Do you ever feel like you don’t quite fit in? Disheartened due to lack of absolute acceptance by a crowd you’d hoped to impress?
You’re certainly not alone. A lot of people can relate, though they may be reluctant to admit it aloud.
As it turns out, certain animals can apparently relate as well. Take, for example, a little black goat recently spotted near the Devil’s Backbone wilderness area close to Loveland, Colorado.
Does this goat hang out with a lively group of other diminutive goats? Nope.
This intrepid guy seems to run with a local herd of elk. Evidently, he’s passed some sort of super-secret elk initiation ritual.
Local residents have told the Loveland Reporter-Herald that they’re not quite sure where the black goat originally came from. Some are guessing he ran away from a nearby goat herd when they were weaned back in 2017.
Witnesses say that originally, there were actually two goats seen with the elk. But these days, the one remaining goat seems to be going solo.
“We are convinced he thinks he’s an elk,” laughed resident Lisa Bounds. “It’s hilarious.”
Bounds and her neighbors also told the Reporter-Herald that this motley menagerie is frequently on the move. They appear to favor areas along U.S. Route 34, Glade Road and the western edge of the Backbone.
“It’s like five or six elk and this black goat right up there with them,” community resident Josiah Engblom said. “They are inseparable.”
Fellow resident Shelley Coldiron was so amazed that she posted a snapshot on neighborhood social media site Nextdoor. “He’s become quite the legend around here,” said Coldiron, observing that the little goat’s adopted elk acquaintances are “definitely looking out for him.”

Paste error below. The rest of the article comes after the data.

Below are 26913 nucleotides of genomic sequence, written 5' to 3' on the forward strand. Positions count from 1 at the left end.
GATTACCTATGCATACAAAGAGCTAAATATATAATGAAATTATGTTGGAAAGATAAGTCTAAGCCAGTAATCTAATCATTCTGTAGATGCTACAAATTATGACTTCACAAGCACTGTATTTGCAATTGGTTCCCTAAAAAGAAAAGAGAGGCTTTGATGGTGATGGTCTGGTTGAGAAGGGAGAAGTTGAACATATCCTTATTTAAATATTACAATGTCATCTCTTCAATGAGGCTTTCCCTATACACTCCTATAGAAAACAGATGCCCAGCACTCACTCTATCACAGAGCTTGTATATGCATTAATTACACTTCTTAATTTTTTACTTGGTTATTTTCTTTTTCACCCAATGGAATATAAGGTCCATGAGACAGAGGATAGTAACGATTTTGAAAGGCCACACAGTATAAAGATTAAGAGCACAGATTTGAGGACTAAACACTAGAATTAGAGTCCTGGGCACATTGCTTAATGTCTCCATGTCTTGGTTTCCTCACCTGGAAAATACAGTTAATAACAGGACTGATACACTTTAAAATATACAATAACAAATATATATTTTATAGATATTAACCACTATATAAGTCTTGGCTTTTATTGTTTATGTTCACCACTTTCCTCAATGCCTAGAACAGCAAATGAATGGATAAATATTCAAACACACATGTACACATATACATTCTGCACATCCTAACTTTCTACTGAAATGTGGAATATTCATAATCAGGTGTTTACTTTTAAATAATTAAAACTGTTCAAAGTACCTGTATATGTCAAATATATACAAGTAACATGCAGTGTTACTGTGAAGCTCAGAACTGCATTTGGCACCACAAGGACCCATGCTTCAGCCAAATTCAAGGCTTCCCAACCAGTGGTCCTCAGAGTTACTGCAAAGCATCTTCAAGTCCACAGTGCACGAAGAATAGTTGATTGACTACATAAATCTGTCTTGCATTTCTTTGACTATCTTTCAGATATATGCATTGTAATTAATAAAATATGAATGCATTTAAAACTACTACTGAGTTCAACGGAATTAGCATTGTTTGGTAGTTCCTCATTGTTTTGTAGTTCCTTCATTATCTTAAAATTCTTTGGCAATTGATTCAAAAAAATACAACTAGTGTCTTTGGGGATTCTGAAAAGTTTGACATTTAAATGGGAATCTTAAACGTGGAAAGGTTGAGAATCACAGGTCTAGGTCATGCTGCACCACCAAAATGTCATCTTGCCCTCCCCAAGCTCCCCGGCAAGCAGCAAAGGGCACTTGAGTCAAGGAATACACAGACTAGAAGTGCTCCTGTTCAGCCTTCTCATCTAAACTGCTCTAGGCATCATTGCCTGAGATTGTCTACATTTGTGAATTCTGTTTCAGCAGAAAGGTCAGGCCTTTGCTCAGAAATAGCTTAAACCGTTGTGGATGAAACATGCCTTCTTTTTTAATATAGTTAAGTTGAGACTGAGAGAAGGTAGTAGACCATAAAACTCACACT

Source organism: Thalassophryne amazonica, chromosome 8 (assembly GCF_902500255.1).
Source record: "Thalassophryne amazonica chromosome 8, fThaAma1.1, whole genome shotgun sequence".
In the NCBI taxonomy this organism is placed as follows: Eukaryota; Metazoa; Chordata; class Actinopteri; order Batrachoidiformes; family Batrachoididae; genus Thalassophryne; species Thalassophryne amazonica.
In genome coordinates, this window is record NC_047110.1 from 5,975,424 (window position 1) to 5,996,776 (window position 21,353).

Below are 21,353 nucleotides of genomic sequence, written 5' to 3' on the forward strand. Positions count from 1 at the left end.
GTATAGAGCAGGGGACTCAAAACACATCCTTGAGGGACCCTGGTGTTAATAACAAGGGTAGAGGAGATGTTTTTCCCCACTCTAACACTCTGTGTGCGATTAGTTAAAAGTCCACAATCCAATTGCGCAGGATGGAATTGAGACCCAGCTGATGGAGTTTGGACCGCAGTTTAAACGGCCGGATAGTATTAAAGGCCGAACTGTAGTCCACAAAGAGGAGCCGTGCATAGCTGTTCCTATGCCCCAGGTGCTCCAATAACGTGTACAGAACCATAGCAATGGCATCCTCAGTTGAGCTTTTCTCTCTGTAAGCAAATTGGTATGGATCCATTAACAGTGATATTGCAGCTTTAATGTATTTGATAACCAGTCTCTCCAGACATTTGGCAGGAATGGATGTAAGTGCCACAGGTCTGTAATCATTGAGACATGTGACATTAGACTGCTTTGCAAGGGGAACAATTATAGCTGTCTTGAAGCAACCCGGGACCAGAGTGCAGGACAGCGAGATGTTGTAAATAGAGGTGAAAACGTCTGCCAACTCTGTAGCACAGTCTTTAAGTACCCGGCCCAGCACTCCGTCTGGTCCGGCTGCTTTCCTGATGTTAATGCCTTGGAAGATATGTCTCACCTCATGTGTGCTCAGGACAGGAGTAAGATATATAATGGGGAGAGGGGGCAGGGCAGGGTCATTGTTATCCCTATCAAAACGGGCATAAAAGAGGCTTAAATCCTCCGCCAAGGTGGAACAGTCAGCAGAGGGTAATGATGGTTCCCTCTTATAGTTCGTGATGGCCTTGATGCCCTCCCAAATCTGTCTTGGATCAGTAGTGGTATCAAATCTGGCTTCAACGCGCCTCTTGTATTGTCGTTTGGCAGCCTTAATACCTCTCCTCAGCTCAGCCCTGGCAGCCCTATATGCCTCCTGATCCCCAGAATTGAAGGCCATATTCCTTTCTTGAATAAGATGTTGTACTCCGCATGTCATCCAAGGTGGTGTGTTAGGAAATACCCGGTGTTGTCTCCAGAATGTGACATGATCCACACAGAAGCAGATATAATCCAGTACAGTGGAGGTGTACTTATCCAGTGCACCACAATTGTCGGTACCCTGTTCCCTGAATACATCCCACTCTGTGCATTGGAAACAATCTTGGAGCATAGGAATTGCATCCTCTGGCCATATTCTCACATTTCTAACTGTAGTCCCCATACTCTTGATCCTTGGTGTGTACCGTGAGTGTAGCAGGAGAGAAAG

The Reporter-Herald notes that Suzie Halvorson works with Coldiron out of her residence, which is close to the Backbone. Halvorson shared a video that showed the whole gang hoofing it across a nearby road, with the goat “like second or third in line.”
Regional and national news sources like the Denver Post jumped on the story, which has since become something of a national sensation.
Engblom added that the goat’s larger elk allies even protected him from a pack of hungry coyotes in hot pursuit recently. As he recalled it, the coyotes backed down when the whole herd “did an about-face” and an “elk stood up on his hind legs, boxing up.”
Jason Clay, a spokesperson for Colorado Parks and Wildlife, said this commingling behavior is a bit unusual for elk. “You don’t typically see them intermix with other animals,” he explained, noting that certain diseases can occasionally spread between species.
But these particular elk seem perfectly pleased with their decision. Halvorson noted that their pint-sized goat pal normally stays right in step with the larger posse.
So for those of us humans who might feel marginalized or misunderstood on occasion, take heart. Somewhere, there’s a close-knit crew that thinks you fit in perfectly.
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